excellent to see and hear real care lavished
on a Verdi opera that lies outside of the
accepted canon. Ernani dates from 1843-44,
making it contemporaneous with I due foscari
and placing it after I lombardi.
Good also to see Elijah Moshinsky’s sure directorial
hand at work, too, with stage space imaginatively
utilised and an atmospheric use of lighting.
I centres around Ernani, the bandit leader
(here Rhys Meirion) and his love for Elvira
(Cara O’Sullivan; Elvira is promised to the
aged Don Ruy Gomez de Silva). Dark colours
on stage, black draped cloth and dark mahogany
panels all contribute to an oppressive atmosphere.
Care also went into the orchestral contribution,
with Mark Shanahan extracting sonorous brass
playing and lovingly-shaded phrasing.
Meirion has previously sounded rather as if
he’s just wandered in from the Valleys, seemingly
rather alienated from the music he sings.
His Ernani is different (although he took
his time to warm into the part), but his voice
rang brightly in a way denied it at the Barbican
Theatre recently, as Tebaldo in Bellini’s
I Capuleti e I Montecchi). Act II (wherein
Ernani disguises himself as a pilgrim) revealed
him to be tremulous, yet his duet with Elvira
showed that it is in the tender passages that
he is at his best.
intended, Elvira, is rather popular in the
plot, for not only is there her true love,
but she is betrothed to her grizzled old uncle
and guardian, Don Ruy Gomez de Silva, as well
as receiving attentions form Don Carlo, the
King of Spain. Cara
took the part – later in the run, Claire Rutter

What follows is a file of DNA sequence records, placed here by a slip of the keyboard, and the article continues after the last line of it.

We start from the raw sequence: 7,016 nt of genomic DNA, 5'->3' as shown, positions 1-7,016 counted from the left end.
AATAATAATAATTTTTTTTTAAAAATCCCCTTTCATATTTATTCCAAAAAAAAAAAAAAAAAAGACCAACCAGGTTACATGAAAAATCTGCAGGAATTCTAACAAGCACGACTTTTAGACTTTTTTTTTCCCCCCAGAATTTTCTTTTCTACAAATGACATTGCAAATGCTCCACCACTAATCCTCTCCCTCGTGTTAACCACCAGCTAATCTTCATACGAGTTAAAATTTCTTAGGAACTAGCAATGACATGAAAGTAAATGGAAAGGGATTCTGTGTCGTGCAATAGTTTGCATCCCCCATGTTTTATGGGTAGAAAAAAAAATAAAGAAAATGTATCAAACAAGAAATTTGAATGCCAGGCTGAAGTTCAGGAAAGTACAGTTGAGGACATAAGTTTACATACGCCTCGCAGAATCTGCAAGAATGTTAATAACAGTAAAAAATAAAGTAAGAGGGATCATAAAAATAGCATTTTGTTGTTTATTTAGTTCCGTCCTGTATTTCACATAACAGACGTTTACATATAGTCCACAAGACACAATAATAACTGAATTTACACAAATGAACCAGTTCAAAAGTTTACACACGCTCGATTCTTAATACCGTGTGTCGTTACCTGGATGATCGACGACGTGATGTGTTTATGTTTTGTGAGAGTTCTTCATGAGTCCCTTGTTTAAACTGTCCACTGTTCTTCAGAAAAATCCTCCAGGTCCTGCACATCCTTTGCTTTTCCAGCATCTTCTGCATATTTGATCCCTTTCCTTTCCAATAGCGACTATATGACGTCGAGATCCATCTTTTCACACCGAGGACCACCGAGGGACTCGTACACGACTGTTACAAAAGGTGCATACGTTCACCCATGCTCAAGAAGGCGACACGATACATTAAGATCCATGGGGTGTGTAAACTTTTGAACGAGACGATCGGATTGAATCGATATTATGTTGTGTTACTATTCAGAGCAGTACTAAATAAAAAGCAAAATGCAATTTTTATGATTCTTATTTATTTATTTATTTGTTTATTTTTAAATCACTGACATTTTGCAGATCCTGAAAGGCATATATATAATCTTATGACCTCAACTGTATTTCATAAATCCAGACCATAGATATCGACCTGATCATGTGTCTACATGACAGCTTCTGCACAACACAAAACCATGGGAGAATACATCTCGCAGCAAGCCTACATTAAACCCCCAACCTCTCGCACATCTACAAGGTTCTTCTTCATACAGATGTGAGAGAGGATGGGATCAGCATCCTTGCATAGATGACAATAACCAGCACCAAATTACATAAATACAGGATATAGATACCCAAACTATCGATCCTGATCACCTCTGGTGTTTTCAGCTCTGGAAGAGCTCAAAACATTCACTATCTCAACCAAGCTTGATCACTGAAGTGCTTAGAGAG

(who disappointed as Tosca in March) will
take over. O’Sullivan pitches extremely well
and has a very supple instrument in her voice.
Just a touch more depth of tone would complete
the picture, yet her lower register is sound,
as her duet with the King in Part 1 revealed,
and she is capable of much tenderness (the
duet with Ernani in Part II) as well as steely
resolution (Part IV). It would be interesting
to compare and contrast Rutter later in the
two other major roles are Don Ruy Gomez de
Silva (henceforth just Silva) and Don Carlo.
Bass Alastair Miles was magnificent as Silva,
in many ways the real star of the show, and
he certainly lived up to the drama of his
entrance (set against terrific back-lighting).
It was the eloquence of his subsequent singing
that impressed, plus his real stage presence
and real acting skills. His oath of revenge
in Part II was a highlight (marvellous, lovely
scoring by Verdi at this point).
that Silva and Don Carlo are pitted against
each other vocally in Part I, for baritone
Ashley Holland’s Carlo was rather put in the
shade. Holland’s credits include an Amfortas
(Parsifal) in Graz, something that
on present evidence seems difficult to imagine.
Yet his voice, if not of the greatest strength
and depth, is capable of great tonal variety
and he possesses a smooth legato. His real
chance to shine comes in Part III (‘Mercy’),
where he shows a possible incredible willingness
to pardon his enemies, a challenge Holland
smaller roles, Scott Davies’ Don Riccardo
(the King’s equerry) is a rather weak-voiced
assumption. Yet this production is greater
than the sum of its parts because of the sheer
strength of Verdi’s score. There are remarkably
few moments of rum-tee-tum accompaniment,
and it is a credit to Mark Shanahan that the
ENO orchestra played with unflagging enthusiasm
Domingo; Freni; La Scala/Muti EMI CDS7 47083-8
Pavarotti, Milnes, Raimondi, Met/Levine Pioneer
Photographer: Bill Rafferty